Knee osteoarthritis (OA) symptoms include a deep ache, stiffness, and loss of ability to climb stairs, squat and walk or stand for prolonged periods. Swelling and warmth are associated with this condition, as well as weakness in the muscles surrounding the knee and occasionally stiffness in the hip joint.


This condition may be caused by a prior trauma, surgery, or simple “wear and tear”. Over time, the cartilage in the knee becomes thin and worn, leading to wear on the bone beneath the cartilage.


Common non-surgical treatment includes joint mobilization of the knee to unload the cartilage surfaces and to decrease stiffness. Strengthening of the hip and knee muscles help to decrease the stress on the knee joint and improve overall function. There is good evidence to support manual mobilization of the hip joint to decrease knee pain and improve function. Use of ice and electrical stimulation are useful in pain management. In more severe cases, a knee replacement is indicated. Many surgical advances have been made, and physical therapy following surgery is shown to significantly improve function and outcomes. Your therapist will coordinate with your physician to ensure a proper treatment plan.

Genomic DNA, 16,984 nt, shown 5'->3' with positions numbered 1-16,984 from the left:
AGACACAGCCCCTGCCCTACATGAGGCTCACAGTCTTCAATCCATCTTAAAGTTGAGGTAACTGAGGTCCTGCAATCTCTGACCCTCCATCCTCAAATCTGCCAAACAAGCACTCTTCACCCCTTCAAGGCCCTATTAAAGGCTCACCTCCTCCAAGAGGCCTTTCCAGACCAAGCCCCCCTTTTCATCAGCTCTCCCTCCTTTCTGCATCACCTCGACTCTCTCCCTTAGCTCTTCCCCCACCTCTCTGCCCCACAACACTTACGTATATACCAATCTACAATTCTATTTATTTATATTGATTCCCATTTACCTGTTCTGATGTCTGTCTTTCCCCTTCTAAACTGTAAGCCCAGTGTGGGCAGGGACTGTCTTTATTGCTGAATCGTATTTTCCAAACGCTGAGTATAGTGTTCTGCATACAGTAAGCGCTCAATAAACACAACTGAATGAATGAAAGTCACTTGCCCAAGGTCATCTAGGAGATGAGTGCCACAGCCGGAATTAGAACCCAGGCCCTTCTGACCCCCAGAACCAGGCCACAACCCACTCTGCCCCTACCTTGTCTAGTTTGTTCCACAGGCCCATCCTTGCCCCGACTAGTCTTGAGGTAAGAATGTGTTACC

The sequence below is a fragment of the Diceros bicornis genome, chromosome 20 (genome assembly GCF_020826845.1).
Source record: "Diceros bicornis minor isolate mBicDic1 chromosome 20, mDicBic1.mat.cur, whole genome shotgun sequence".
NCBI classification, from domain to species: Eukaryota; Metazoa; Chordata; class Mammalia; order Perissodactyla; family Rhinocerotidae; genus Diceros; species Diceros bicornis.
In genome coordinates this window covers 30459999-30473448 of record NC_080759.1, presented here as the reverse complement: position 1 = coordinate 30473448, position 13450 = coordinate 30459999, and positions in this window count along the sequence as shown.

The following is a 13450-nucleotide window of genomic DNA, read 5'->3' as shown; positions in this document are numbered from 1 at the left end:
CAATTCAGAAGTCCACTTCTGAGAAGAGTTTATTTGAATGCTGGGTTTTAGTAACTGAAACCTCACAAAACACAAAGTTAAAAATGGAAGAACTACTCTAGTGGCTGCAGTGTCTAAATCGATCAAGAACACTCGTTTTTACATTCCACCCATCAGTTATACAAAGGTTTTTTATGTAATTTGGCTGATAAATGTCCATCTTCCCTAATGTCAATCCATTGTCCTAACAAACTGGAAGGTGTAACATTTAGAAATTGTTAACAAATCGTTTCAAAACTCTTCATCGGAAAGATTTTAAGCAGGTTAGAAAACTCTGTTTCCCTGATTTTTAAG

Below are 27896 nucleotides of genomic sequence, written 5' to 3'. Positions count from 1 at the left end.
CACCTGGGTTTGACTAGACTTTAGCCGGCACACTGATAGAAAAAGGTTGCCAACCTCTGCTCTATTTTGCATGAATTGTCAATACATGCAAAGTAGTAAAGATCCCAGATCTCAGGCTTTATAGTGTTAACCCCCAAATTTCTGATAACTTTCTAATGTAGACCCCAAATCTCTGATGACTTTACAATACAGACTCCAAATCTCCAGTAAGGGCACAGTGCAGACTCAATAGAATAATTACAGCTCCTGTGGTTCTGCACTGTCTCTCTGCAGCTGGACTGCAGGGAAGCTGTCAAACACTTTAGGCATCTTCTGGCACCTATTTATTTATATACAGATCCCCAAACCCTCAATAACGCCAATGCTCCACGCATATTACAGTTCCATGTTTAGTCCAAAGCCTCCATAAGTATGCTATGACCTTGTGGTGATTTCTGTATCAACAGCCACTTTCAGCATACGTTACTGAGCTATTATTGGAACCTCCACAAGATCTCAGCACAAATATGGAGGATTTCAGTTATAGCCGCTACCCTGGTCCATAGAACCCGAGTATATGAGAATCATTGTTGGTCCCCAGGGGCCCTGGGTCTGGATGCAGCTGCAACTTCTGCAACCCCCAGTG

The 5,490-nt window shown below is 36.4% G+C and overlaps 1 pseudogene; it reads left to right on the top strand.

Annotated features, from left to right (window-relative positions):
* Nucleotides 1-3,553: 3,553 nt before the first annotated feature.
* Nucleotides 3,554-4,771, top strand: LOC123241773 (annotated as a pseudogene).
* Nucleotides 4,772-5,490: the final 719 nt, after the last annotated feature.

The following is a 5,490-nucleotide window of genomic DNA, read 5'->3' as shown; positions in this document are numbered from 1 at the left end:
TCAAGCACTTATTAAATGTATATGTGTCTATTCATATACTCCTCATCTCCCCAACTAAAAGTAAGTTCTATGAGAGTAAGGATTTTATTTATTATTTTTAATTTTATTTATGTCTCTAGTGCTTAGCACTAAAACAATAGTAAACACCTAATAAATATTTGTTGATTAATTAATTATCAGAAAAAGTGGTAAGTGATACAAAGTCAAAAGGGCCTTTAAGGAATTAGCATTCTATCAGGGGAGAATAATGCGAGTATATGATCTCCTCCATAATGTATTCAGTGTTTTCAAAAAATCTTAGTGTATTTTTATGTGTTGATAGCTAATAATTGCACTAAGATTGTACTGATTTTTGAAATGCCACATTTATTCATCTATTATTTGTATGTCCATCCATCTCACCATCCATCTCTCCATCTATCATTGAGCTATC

Research Studies/Reference Material

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